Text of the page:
Let me keep this short, as we all have lives to live and humaning to be done.
In these last days of summer I took part in the 4th Design team meetup of Status, a state of affairs meetup with Golem and Raiden, a UX Unconference organized by Aqeel, and lengthy debates with Status core contributors over drinks, brunch and EthBerlin. I'm grateful to have met incredible smart and likeminded people.
This is also a problem. Unknowingly, like any community that comes together, we grow closer and start speaking the same language. We talk about EIP's, ERC, seedphrases, signing phrases. Contact keys, Contact Codes, Wallet addresses or keychains. UX, interstitual states, IA structures and Design Systems. All bringing a hint of our mother-tongue into the mix from design, engineering, cryptography. And slowly we forget how long it took for us to learn this language in the first place.
Every month or so my alarm goes off and I wake up glassy-eyed. I try to speak, but it seems no one can hear me or understand what I'm saying. Nobody seems to see how important my words are. There's a person sitting in front of me, they look at me confused and a little scared - as if they're talking to a drunk person on the street. And then I realize that I am. Only I am not a drunk person on the street, I'm a drunk person sitting in a UX test room communicating in a foreign language, this language being our beloved decentralized, mobile communication and transaction platform Status.
At Status we try to 'UX test' our app with real humans at least once a month. We invite people who have bought and used cryptocurrency and are somewhat privacy oriented, judging by the messaging apps and/or browsers they use. While there is a highly engaged community out there that fits our criteria, as demonstrated by all events surrounding EthBerlin, such people are not easy to find outside of the core community; In spite of, the often framed, 'blockchain hype'. When we find these people though, seeing and hearing them use and discuss the Status core app is always eye opening. People are curious and excited when they understand the opportunities that come with decentralized systems. Occasionally, they even opt for a payment in cryptocurrency for the incentive we offer for their time. They are also intimidated. They search for ways to add contacts by entering a telephone number, delay setting up their wallet, try to figure out why someone would be called 'Beautiful Fuchsia Atlasmoth' and if they also have 'one of those' names. They try to make sense of gaslimits and prices, of the value of a flat white in ETH, and of this 'Network fee', that surely goes to Status. Meanwhile I note down quotes like "Woooah", "Help", "I have no clue what I'm doing", and "I reached the end of my attention span". I see the relief on their face as soon as I tell them we reached the end of the session; Upon which they comment that the app seems very interesting and pretty intuitive to use.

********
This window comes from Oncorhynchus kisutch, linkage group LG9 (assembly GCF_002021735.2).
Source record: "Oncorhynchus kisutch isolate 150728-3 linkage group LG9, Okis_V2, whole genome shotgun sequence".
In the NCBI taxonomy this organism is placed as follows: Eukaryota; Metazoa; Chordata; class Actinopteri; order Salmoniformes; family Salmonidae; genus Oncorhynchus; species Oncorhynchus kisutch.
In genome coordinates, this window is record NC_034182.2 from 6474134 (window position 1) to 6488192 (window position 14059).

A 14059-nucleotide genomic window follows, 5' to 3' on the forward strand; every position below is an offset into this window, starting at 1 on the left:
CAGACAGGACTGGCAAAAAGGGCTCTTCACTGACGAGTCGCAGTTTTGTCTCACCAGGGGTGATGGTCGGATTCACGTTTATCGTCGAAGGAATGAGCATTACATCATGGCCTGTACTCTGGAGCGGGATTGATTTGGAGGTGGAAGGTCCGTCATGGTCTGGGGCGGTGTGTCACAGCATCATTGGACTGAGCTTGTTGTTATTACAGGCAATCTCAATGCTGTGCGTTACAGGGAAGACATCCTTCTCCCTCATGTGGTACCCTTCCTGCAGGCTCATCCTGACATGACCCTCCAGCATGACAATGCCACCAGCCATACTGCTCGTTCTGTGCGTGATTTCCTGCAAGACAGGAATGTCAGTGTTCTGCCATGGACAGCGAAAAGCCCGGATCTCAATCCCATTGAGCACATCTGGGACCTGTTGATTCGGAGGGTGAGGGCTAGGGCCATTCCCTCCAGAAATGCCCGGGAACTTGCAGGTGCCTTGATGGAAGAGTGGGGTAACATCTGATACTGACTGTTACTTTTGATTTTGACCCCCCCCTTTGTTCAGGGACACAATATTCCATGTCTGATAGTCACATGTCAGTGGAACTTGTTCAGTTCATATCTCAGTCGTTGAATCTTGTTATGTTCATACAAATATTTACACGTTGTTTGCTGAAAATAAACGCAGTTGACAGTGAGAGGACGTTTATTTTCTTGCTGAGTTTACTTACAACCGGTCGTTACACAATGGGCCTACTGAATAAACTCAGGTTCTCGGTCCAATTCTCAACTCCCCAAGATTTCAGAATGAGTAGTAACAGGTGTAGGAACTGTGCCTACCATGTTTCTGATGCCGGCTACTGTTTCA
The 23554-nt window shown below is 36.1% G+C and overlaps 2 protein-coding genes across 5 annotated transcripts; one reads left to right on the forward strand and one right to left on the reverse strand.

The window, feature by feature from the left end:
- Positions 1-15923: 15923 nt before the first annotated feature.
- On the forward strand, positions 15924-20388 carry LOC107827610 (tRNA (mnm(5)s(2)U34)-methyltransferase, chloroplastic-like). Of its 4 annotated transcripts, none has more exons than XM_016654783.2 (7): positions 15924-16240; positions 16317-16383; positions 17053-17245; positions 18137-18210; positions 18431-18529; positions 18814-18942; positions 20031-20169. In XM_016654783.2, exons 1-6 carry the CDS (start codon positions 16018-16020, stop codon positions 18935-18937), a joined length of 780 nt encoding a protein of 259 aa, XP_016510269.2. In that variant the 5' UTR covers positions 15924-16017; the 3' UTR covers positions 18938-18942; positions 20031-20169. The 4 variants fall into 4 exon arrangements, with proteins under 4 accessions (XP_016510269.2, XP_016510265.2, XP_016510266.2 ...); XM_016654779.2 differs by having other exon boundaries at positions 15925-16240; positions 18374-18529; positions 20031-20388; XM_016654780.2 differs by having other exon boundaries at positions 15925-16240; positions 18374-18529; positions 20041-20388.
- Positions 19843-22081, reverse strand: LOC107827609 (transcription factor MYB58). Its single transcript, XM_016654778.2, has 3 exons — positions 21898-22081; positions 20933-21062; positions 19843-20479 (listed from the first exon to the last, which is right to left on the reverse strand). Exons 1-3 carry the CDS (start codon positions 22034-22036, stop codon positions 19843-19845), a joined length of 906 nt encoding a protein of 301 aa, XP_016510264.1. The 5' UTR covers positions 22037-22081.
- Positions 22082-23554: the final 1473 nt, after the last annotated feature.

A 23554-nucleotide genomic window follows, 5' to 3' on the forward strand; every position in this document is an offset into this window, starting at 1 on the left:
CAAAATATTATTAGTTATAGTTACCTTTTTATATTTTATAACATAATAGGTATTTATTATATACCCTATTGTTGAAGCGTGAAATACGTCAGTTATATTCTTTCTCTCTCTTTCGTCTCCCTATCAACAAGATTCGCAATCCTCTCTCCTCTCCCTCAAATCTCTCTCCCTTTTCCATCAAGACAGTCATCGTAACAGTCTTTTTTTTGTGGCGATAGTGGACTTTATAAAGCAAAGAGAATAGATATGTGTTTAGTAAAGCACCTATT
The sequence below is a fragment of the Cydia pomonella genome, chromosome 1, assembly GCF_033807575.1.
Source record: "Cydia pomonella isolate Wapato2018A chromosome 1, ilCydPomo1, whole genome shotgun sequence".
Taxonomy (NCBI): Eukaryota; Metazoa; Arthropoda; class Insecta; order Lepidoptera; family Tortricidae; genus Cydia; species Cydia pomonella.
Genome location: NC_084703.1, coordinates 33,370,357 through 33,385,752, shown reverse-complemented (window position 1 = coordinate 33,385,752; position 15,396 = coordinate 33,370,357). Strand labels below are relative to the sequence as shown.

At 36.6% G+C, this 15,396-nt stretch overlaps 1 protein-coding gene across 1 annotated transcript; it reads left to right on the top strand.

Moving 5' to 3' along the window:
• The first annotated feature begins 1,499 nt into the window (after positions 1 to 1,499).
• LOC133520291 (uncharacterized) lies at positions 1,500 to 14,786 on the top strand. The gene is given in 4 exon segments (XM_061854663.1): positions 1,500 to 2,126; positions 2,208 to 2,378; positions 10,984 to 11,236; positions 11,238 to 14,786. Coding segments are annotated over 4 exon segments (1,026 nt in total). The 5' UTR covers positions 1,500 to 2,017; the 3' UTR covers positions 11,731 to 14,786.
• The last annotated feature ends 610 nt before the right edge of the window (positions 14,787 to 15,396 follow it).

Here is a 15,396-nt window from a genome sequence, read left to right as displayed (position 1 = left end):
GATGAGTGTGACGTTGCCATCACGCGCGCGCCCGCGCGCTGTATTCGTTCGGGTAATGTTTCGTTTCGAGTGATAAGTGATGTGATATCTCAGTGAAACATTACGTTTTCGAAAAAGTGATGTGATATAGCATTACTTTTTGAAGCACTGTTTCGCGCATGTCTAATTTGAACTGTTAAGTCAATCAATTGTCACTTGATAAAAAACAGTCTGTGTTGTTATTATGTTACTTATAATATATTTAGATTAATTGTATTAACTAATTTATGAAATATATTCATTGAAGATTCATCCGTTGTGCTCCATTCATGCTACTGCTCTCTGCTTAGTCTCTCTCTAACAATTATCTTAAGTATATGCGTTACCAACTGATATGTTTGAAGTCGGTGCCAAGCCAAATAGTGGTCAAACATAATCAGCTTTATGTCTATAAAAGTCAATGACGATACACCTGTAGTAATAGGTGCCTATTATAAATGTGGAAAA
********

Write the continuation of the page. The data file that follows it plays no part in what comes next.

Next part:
As UX researcher, I'm delighted that I hear a call all around in the community to improve 'the UX' and I wholeheartedly welcome the intention. Unfortunately, I cannot honestly say that we are changing the 'User experience' for the better with where we are now. User experience a.k.a. 'human experience', is shaped by decades of learning a language of phone numbers, email addresses, online identities, bank accounts and free services. It's shaped by everyday life. By the coffee you had in the morning, by your baby crying all night and the text you receive from your crush on the phone that holds your most precious pictures. Anything new we add to this is more likely to be a disruption and to negatively impact human experience. And to be frank, with all these variables outside of our control, it would be naive for any of us to think we can create a user experience.
Injecting some of my mother-tongue here: Let's start small and humble and talk about making our applications useful and usable first. This is not a small feat, given the language we need to bridge, but I strongly believe that ultimately it'll be more impactful.
Described quotes and observations are taken out of context and vary in occurrence. They are also my sincere report of what I see during UX testing.
For a glimpse of more nuanced UX research findings see our latest report.